Additionally, coalition pilots are very familiar with the air defense weapons being employed by the terrorists.  Over the years, we've had the opportunity to "study" these systems in great detail and develop effective counter-measures. And thanks to the miracle of modern electronics, self-protection systems on U.S. and coalition aircraft can be quickly reprogrammed to counteract changes in enemy capabilities.  

This is not to say ISIS is completely defenseless against air attack.  They have reportedly captured a small number of advanced MANPADs from Syrian forces, notably the SA-18 and SA-24.  And some of the older systems are very rugged and may actually remain operational long beyond their advertised shelf life.  But the vast majority of those weapons are affected by the maintenance and logistics issues which plague the terror group's air defense efforts.  And, if the group is struggling to keep relatively simple weaponry in service, they have no chance of maintaining radar-guided systems which may have been captured from the Assad regime, including the SA-2 and SA-6.  

In fact, the current ISIS effort is beginning to resemble the infamous Iraqi "science projects" that appeared in the no-fly zones during the 1990s.  Saddam Hussein was determined to defend his airspace and drive Allied fighters from the skies.  But after the first Gulf War, he wasn't willing to risk his dwindling Air Force (except on rare occasions), so the job of challenging the coalition fell to his SAM units.  

Initially, the Iraqis would deploy a radar-guided SAM system into the no-fly zone.  The battery would attempt to engage a U.S. or British fighter and would be promptly destroyed by a High-Speed Anti-Radiation Missile (HARM) or other precision weapon.  

In fact, one of the funniest video bits I ever saw came from an F-15E that took out an Iraqi SA-3 radar van, using a GBU-15.  The weapon was guided to the target by the WSO in an F-111 or F-15, using the TV picture from the bomb to make corrections.  As the GBU-15 neared its target, the radar van grew bigger and bigger in the field of view.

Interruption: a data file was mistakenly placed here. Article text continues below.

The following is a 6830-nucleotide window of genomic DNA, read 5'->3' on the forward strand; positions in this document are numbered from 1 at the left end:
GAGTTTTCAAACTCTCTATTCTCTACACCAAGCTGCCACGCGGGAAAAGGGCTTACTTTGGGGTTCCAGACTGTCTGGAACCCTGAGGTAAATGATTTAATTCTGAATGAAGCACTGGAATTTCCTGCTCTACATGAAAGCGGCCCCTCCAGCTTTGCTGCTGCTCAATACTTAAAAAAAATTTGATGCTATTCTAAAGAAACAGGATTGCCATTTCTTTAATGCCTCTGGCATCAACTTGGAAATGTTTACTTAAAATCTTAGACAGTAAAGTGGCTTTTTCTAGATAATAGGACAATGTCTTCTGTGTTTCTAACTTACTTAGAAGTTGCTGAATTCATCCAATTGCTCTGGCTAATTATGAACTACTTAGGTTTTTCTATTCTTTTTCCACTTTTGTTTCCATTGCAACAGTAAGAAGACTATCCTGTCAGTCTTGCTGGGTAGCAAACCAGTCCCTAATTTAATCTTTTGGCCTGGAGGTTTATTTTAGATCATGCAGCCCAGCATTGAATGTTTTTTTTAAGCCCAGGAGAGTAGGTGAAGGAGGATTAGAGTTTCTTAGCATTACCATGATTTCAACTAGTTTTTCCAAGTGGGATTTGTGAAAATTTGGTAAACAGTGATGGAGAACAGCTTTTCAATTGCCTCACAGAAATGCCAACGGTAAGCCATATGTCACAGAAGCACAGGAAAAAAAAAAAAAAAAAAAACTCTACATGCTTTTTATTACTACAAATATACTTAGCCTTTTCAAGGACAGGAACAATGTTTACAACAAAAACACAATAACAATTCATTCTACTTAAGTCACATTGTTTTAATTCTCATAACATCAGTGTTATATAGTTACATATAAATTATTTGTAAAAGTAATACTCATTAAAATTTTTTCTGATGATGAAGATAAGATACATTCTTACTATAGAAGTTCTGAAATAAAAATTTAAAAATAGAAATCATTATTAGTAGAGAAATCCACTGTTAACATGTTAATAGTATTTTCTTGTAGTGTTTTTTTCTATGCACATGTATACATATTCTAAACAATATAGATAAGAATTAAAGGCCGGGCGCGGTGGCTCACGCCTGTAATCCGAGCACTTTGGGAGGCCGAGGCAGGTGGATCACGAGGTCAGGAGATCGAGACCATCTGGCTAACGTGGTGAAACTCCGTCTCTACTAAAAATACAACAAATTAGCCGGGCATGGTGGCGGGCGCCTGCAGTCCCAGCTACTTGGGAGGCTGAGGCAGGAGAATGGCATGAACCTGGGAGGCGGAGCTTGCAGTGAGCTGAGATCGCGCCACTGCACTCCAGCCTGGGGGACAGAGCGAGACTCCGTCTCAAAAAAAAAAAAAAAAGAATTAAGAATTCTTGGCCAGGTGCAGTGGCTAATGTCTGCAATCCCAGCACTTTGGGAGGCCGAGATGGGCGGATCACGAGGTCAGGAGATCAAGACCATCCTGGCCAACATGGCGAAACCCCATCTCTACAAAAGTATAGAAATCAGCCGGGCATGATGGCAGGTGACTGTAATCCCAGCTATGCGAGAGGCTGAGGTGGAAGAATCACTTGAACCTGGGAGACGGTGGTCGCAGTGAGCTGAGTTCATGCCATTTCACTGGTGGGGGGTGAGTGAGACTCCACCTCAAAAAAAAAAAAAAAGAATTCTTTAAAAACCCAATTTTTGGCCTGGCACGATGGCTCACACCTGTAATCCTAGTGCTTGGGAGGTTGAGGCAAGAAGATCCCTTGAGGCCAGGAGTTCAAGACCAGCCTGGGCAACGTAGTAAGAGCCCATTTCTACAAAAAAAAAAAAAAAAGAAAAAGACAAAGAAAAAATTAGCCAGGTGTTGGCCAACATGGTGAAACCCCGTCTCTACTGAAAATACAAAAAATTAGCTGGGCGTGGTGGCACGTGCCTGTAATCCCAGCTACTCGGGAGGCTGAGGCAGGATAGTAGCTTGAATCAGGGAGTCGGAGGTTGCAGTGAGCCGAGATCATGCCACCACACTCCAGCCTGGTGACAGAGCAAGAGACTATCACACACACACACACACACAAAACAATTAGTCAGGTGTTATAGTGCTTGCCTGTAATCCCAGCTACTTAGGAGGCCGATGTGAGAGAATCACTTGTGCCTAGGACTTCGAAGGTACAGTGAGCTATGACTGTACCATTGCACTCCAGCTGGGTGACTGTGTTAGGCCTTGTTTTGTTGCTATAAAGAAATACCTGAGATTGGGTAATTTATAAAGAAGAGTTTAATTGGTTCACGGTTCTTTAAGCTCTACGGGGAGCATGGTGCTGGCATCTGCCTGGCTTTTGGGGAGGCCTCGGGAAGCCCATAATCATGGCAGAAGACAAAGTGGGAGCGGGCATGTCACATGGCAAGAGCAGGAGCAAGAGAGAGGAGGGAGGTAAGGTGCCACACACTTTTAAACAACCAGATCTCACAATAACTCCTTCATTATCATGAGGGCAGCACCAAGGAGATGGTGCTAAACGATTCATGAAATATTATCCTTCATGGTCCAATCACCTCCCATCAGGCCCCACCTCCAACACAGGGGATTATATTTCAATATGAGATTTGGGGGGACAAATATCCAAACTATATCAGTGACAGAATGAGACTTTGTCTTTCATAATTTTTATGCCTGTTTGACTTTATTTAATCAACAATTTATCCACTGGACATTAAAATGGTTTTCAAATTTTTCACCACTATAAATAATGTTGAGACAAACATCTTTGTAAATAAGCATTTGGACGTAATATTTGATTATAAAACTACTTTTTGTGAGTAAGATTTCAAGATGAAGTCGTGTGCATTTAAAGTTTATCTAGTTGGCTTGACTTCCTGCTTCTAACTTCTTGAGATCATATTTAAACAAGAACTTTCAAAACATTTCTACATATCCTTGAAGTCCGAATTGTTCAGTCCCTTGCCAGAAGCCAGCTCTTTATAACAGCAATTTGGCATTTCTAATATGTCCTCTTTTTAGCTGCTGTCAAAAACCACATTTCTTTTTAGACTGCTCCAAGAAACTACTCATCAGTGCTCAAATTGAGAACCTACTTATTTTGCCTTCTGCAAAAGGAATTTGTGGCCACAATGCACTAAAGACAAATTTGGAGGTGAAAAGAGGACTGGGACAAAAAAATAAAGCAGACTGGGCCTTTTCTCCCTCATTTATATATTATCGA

Then, at the last moment, a door popped open on the side of the van and a single Iraqi crewman tried to sprint away.  An Air Force general I worked for used the clip in one of his presentations and labeled the unlucky radar tech as the "fastest guy in Iraq."  Our consensus, based on the speed of the GBU-15, warhead size and blast pattern, was that the Iraqi didn't complete his getaway.  Post-war debriefings revealed that Iraqi SAM crews usually left only one guy in the command vehicle and/or radar van if they thought SEAD assets were in the area.  The hapless soul left to "man the fort" was typically the lowest ranking guy in the crew.  

As the Iraqis began to lose more SAMs, they began experimenting with (and deploying) various air defense contraptions that left us scratching our heads.  In some cases, the new "weapon" was an unguided, short-range ballistic missile, modified to fit on a SAM launcher.  Think massive bottle rocket or huge RPG and you've got the idea.  The Iraqis would light off their newest creation (which would miss coalition aircraft by a vast distance), and we'd destroy it.  Over the course of a decade, the cycle repeated itself many, many times.  

It's a fair bet that a number of ISIS SAM "technicians" will meet similar fates in the months ahead.  Indeed, it's rather curious that the terror group is using a Dane and an Chechen to head up their air defense development efforts when there many Iraqis in their ranks, and some were probably involved in the science project days.  If they were lucky enough to survive that debacle, they may not be anxious to press their luck again, even with the promise of virgins and treasures in "paradise."